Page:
The impacted area may show signs of heavy bleeding and major swelling. So it is advised not to touch the wound as it could result in serious infection. Medical attention should be sought immediately. 

Did You Know? 

According to the NHTSA, there are more than 20,000 road rash injuries recorded every year and approximately 11% of them suffer from third-degree road rash injuries 

Travel Tips to Avoid Road Rash 

We all want to keep that incredible memory of the exhibiting two-wheeler ride when we experienced freedom to its fullest. 

So here are some of the travel tips you can follow to make that memory epic and not turn it into a medical record. 

  • Invest in a high-quality helmet to protect yourself from any major head injury. And make sure it is DOT-approved. 
  • Leather is a rider’s friend, so make sure to invest in a good-quality leather jacket, pants, and gloves. 
  • Match your speed to the circumstances, because sometimes overconfidence can get you in big trouble. 
  • I know that you might be a pro rider, but still, there’s always a chance of improvement, so make sure to practice before actually hitting the road. 
  • Pack smart and don’t try to overload your bike as it increases the chances of an accident. 
  • And always carry first aid kits to treat minor scrapes and cuts. 

How to Treat Road Rash Injuries at Home? 

Road injuries can be tough and can significantly affect your long-term health. But it is not always that complicated, and most road rash injuries can be treated at home with the help of a first aid kit and some simple precautions.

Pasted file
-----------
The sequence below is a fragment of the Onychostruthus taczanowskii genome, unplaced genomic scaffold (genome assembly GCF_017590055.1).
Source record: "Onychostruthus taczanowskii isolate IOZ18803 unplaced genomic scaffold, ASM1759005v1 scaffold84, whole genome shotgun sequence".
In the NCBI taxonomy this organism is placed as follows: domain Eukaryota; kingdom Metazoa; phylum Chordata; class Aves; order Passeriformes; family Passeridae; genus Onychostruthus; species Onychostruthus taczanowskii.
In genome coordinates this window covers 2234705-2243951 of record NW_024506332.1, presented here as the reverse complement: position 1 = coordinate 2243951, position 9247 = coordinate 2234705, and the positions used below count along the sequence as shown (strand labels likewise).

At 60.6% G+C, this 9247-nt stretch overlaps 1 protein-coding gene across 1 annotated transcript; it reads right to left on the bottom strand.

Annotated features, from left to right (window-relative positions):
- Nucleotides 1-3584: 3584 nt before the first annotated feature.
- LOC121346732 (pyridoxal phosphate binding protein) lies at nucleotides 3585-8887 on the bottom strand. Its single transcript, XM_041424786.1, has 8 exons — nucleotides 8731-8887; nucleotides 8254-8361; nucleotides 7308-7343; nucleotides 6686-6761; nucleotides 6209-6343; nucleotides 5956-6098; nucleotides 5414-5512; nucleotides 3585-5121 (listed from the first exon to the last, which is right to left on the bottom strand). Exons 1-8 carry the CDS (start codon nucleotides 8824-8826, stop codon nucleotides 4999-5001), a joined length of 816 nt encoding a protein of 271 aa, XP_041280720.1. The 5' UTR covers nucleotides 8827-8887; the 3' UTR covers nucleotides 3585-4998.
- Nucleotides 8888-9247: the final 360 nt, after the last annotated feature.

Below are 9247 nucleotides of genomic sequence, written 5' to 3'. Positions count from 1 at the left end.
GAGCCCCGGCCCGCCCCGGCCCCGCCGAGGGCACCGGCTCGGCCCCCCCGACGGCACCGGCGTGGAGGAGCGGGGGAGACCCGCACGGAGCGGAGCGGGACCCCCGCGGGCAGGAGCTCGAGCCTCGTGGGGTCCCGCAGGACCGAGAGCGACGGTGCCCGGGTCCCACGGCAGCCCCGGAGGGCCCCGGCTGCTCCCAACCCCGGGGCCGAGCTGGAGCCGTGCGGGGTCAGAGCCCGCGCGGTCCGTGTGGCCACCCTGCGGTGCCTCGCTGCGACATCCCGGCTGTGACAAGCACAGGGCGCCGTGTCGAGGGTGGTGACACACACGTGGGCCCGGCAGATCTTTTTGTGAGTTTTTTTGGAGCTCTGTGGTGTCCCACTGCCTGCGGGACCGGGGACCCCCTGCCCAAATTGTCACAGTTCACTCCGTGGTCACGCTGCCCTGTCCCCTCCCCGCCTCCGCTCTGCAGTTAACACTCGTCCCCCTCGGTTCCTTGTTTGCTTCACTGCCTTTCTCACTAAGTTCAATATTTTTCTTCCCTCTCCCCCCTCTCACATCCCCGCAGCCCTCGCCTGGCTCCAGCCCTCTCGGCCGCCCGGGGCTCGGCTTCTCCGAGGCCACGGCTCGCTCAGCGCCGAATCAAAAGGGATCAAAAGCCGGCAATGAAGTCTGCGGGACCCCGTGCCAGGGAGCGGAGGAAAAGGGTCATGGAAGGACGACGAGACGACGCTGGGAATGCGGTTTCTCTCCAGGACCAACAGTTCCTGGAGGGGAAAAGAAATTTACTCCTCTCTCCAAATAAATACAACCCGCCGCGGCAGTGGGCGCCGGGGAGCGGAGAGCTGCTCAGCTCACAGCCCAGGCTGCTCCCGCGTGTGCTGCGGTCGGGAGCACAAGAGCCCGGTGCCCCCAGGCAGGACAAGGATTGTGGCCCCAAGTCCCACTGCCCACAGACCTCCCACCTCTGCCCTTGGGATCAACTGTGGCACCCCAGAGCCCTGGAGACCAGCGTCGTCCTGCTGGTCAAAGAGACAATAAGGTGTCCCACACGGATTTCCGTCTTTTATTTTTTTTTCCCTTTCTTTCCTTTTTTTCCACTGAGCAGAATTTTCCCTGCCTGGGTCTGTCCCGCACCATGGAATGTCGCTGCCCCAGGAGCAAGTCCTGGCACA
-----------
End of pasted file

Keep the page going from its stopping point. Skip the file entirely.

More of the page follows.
The following are some of the best practices you can use to treat motorcycle road rash at home. Take a look! 

  • Wash your hands with the soap before touching the wound to avoid serious infection. 
  • Gently wash the impacted area with clean water, without applying too much pressure. 
  • Carefully remove the debris, such as small rocks or a piece of metal. If you feel you can’t reach it, contact the doctor. 
  • Apply antibiotic ointment or vitamin E oil on the wound. 
  • Cover the wound with non-adherent clothing and use tape to secure the tie. 
  • Use an ice pack to relieve swelling, but don’t apply directly to the injury. 
  • Manage your pain with the usual pain reliever, such as ibuprofen or acetaminophen.
  • And, make sure that you are up-to-date with your tetanus shot. 

These are carefully monitored practices for first-degree road rash. But if you have been in an unfortunate event of a second or third-degree rash, it is highly recommended to contact your doctor ASAP. 

The Bottom Line

Motorcycle travel is an exhibiting adventure ride. It lets you experience the freedom of the open road and provides a sense of liberation that is not easily found elsewhere. 

This is why we need to make this epic and not turn it into an unfortunate moment. Because road rashes can be painful and potentially life-threatening. 

Beyond the physical consequences of scars and pain, it may even cause stress, anxiety, depression, and more, leaving a substantial impact on the patient’s mind. Which is why it should be addressed quickly. 

That’s it! Your complete roadster’s guide to road cash. Hope it helps!